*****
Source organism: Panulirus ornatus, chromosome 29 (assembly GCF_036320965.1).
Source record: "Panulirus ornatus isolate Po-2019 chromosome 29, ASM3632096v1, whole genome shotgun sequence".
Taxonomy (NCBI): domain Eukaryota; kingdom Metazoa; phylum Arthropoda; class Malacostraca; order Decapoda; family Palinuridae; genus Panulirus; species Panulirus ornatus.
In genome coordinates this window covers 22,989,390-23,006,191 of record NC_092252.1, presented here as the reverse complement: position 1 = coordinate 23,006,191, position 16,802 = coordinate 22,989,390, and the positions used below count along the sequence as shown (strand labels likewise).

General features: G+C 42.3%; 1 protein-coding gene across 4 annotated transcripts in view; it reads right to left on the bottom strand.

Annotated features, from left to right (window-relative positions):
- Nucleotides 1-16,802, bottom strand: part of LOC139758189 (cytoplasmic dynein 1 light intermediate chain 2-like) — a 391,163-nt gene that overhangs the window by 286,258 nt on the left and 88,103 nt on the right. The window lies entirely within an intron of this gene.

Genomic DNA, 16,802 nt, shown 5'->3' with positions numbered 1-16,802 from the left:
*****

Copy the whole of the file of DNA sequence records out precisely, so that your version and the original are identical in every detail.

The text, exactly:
Source organism: Panulirus ornatus, chromosome 29 (assembly GCF_036320965.1).
Source record: "Panulirus ornatus isolate Po-2019 chromosome 29, ASM3632096v1, whole genome shotgun sequence".
Taxonomy (NCBI): domain Eukaryota; kingdom Metazoa; phylum Arthropoda; class Malacostraca; order Decapoda; family Palinuridae; genus Panulirus; species Panulirus ornatus.
In genome coordinates this window covers 22,989,390-23,006,191 of record NC_092252.1, presented here as the reverse complement: position 1 = coordinate 23,006,191, position 16,802 = coordinate 22,989,390, and the positions used below count along the sequence as shown (strand labels likewise).

General features: G+C 42.3%; 1 protein-coding gene across 4 annotated transcripts in view; it reads right to left on the bottom strand.

Annotated features, from left to right (window-relative positions):
- Nucleotides 1-16,802, bottom strand: part of LOC139758189 (cytoplasmic dynein 1 light intermediate chain 2-like) — a 391,163-nt gene that overhangs the window by 286,258 nt on the left and 88,103 nt on the right. The window lies entirely within an intron of this gene.

Genomic DNA, 16,802 nt, shown 5'->3' with positions numbered 1-16,802 from the left: